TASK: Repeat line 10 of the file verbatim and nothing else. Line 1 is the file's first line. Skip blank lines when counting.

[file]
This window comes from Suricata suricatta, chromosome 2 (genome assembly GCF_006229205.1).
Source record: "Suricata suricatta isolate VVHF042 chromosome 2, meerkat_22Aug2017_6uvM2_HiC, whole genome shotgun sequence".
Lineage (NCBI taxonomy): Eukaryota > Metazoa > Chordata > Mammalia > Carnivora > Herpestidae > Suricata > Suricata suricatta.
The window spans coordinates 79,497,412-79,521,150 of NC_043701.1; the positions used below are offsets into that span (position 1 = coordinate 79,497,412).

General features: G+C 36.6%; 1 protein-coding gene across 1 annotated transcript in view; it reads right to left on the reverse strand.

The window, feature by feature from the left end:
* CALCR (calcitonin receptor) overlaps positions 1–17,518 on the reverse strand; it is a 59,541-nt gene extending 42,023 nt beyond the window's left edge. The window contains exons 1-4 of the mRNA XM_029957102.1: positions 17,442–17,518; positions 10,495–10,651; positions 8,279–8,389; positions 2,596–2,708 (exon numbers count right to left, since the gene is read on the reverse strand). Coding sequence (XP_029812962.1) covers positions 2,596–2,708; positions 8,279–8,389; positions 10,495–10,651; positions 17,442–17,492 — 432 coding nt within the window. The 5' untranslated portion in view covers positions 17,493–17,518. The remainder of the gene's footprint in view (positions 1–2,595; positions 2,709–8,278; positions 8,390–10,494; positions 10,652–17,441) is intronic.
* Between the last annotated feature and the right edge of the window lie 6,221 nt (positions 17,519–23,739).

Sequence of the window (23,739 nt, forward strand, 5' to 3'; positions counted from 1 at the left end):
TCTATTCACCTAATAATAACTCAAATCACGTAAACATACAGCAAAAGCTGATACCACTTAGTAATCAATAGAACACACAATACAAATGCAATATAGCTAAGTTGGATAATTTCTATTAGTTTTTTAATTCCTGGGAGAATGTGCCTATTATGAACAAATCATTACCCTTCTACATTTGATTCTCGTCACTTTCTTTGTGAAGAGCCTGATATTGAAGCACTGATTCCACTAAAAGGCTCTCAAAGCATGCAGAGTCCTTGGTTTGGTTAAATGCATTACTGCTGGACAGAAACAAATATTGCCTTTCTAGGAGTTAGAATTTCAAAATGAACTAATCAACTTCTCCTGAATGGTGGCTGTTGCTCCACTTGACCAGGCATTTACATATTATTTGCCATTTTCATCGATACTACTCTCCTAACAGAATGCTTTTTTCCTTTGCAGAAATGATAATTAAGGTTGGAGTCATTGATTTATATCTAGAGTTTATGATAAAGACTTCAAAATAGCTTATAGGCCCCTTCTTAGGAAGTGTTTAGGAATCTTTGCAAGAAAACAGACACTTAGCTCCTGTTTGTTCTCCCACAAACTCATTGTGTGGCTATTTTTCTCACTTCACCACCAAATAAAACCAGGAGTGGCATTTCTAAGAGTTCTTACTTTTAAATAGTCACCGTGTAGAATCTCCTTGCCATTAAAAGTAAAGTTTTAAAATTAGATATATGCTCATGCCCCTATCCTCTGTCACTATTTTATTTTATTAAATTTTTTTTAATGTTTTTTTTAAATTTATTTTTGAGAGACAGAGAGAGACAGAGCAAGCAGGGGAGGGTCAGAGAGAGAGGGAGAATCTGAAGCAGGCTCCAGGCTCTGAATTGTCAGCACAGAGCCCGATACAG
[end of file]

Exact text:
TCTATTCACCTAATAATAACTCAAATCACGTAAACATACAGCAAAAGCTGATACCACTTAGTAATCAATAGAACACACAATACAAATGCAATATAGCTAAGTTGGATAATTTCTATTAGTTTTTTAATTCCTGGGAGAATGTGCCTATTATGAACAAATCATTACCCTTCTACATTTGATTCTCGTCACTTTCTTTGTGAAGAGCCTGATATTGAAGCACTGATTCCACTAAAAGGCTCTCAAAGCATGCAGAGTCCTTGGTTTGGTTAAATGCATTACTGCTGGACAGAAACAAATATTGCCTTTCTAGGAGTTAGAATTTCAAAATGAACTAATCAACTTCTCCTGAATGGTGGCTGTTGCTCCACTTGACCAGGCATTTACATATTATTTGCCATTTTCATCGATACTACTCTCCTAACAGAATGCTTTTTTCCTTTGCAGAAATGATAATTAAGGTTGGAGTCATTGATTTATATCTAGAGTTTATGATAAAGACTTCAAAATAGCTTATAGGCCCCTTCTTAGGAAGTGTTTAGGAATCTTTGCAAGAAAACAGACACTTAGCTCCTGTTTGTTCTCCCACAAACTCATTGTGTGGCTATTTTTCTCACTTCACCACCAAATAAAACCAGGAGTGGCATTTCTAAGAGTTCTTACTTTTAAATAGTCACCGTGTAGAATCTCCTTGCCATTAAAAGTAAAGTTTTAAAATTAGATATATGCTCATGCCCCTATCCTCTGTCACTATTTTATTTTATTAAATTTTTTTTAATGTTTTTTTTAAATTTATTTTTGAGAGACAGAGAGAGACAGAGCAAGCAGGGGAGGGTCAGAGAGAGAGGGAGAATCTGAAGCAGGCTCCAGGCTCTGAATTGTCAGCACAGAGCCCGATACAG